Maternal examinations:
CAGE SIDE OBSERVATIONS: No data
DETAILED CLINICAL OBSERVATIONS: No data
BODY WEIGHT: Yes
FOOD CONSUMPTION AND COMPOUND INTAKE: Yes
POST-MORTEM EXAMINATIONS: No data
Ovaries and uterine content:
Ovaries and uterine content: Yes
Examinations included number of corpora lutea, number of implantations and number of early / late resorptions
Fetal examinations:
External examinations: No data
Soft tissue and skeletal examinations: Yes (3/4 and 1/4 per litter, respectively)
Statistics:
One-way analysis of variance (ANOVA) and Duncan’s multiple comparison procedure
Details on maternal toxic effects:
Maternal toxic effects:yes. Remark: significantly lower mean maternal weight gain

Details on maternal toxic effects:
MORTALITY
There were no substance-related or spontaneous mortalities in any of the groups.

Pilot projects
The first pilot project provided data related to the effects of amino acid supplementation on growth and behaviour of adult female rats. Excess tryptophan (10000%) promoted rapid weight loss and was therefore deemed unacceptable for further study. The animals fed the higher amino acid supplemented diets were more active when compared to the control animals or those on the lower supplemented diets. Otherwise, all of these animals appeared reasonably healthy with the exception of those provided excess tryptophan (5000%), which developed scaly tails and thinning hair. Based on these observations, 500 and 1000% excess tryptophan were chosen for further investigation.
The second pilot project examined the impact of the selected diets on the course of pregnancy. All animals appeared healthy and gained weight steadily throughout the course of pregnancy. Necropsy revealed viable foetuses and in total 13 visible resorptions were present among all experimental animals and 1 visible resorption among the 6 control animals. The placentas of all groups appeared normal. These results supported the use of the chosen diets for the next step in the study with an additional level of tryptophan supplementation (2500%).

Main study
The tryptophan groups and their pair-fed controls consumed decreasing amounts of diet with increasing levels of tryptophan. Rats fed the highest tryptophan-supplemented diet (2500%) had a significantly lower mean maternal weight gain than any of the other groups and also a significantly smaller food efficiency ratio.
Dose descriptor:
NOAEL
Effect level:
ca. 2 220 mg/kg bw/day
Basis for effect level:
other: maternal toxicity
Details on embryotoxic / teratogenic effects:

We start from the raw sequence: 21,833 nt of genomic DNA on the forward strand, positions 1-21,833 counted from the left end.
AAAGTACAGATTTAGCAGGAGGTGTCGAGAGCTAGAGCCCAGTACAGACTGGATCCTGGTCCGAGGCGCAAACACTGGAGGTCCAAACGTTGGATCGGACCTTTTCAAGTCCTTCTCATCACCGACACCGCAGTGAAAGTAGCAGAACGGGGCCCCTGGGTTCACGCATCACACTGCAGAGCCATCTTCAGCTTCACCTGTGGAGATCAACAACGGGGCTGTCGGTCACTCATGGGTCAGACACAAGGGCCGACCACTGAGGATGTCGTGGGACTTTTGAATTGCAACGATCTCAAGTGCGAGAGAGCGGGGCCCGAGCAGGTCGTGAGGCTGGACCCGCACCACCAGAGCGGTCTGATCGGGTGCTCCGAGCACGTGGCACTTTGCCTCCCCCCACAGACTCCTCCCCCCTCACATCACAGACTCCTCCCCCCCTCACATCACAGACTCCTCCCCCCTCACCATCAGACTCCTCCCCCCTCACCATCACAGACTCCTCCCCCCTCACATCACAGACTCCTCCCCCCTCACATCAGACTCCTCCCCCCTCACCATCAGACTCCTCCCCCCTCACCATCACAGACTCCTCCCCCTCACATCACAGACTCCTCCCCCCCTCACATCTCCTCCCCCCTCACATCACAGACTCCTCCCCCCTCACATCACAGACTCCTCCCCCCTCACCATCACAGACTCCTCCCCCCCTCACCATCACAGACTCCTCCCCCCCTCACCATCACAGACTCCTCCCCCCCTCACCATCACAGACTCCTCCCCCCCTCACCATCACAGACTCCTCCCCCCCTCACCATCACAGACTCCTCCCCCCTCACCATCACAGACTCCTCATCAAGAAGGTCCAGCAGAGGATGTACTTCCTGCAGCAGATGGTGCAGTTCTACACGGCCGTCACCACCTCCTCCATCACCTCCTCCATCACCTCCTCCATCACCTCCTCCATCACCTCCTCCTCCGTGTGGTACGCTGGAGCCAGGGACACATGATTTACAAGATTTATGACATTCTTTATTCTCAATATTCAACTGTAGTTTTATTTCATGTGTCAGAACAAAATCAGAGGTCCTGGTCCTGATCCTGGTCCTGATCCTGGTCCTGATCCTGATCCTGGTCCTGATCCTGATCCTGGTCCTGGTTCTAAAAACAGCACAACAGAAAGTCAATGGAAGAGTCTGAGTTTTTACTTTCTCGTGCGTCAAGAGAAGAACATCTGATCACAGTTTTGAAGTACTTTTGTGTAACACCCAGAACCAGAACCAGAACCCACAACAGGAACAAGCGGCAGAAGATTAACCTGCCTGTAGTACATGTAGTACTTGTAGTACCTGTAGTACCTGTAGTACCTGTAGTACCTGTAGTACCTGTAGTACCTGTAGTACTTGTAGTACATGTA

Embryotoxic / teratogenic effects:yes

Details on embryotoxic / teratogenic effects:
There were no statistically significant differences within tryptophan groups in the mean number of viable foetuses. There were no significant differences in the mean number of early resorptions. Rats dosed with 1000% had significantly more late resorptions than any of the other tryptophan dosed rats. Total foetal weights per litter differed significantly between the highest and lowest tryptophan-supplemented groups (2500%: 32.4 +/- 4.3 g; 500%: 47.3 +/- 2.1 g). Within the tryptophan groups, two groups differed significantly from each other in average foetal weight (2500%: 3.7 +/- 0.1 g vs. 4.1 +/- 0.1 g in 1000% pair-fed controls). Considerable variation was found among the tryptophan groups in foetal length (not further specified). Among the tryptophan groups, no groups of rats differed significantly from each other in total placental weight. No significant differences were found in the ratio of males to females. No obvious congenital malformations or abnormalities were observed in any of the foetuses. No skeletal variations were found consistently within any group although some variation in ossification of phalanges existed, particularly in the smaller foetuses. Sectioning of foetuses preserved in Bouin’s solution showed that the foetuses were structurally normal, only one foetus in the 1000% group showed a missing left kidney.
Dose descriptor:
NOAEL
Effect level:
ca. 2 220 mg/kg bw/day
Basis for effect level:
other: embryotoxicity
Dose descriptor:
NOAEL
Effect level:
ca. 5 540 mg/kg bw/day
Basis for effect level:
other: teratogenicity
Abnormalities:
not specified
Developmental effects observed:
not specified
Conclusions:
The results of this study are indicating that variable levels of tryptophan supplementation do not cause grossly recognizable foetal malformations in rats. Highly supplemented tryptophan diets (2500% excess) caused significant decreases in both maternal weight gain and foetal size.
From this study NOAEL values for maternal toxicity and embryotoxicity of ca. 2220 mg/kg bw/d can be derived.
The NOAEL value for teratogenicity is ca. 5540 mg/kg bw/d.
Effect on developmental toxicity: via oral route
Endpoint conclusion:
no adverse effect observed
Dose descriptor:
NOAEL
5 540 mg/kg bw/day
Species:
rat
Effect on developmental toxicity: via inhalation route
Endpoint conclusion:
no study available
Effect on developmental toxicity: via dermal route
Endpoint conclusion:
no study available
Additional information

The results of this study are indicating that variable levels of tryptophan supplementation do not cause grossly recognizable foetal malformations in rats. Highly supplemented tryptophan diets (2500% excess) caused significant decreases in both maternal weight gain and foetal size.

From this study NOAEL values for maternal toxicity and embryotoxicity of ca. 2220 mg/kg bw/d can be derived.

The NOAEL value for teratogenicity is ca. 5540 mg/kg bw/d.

Justification for classification or non-classification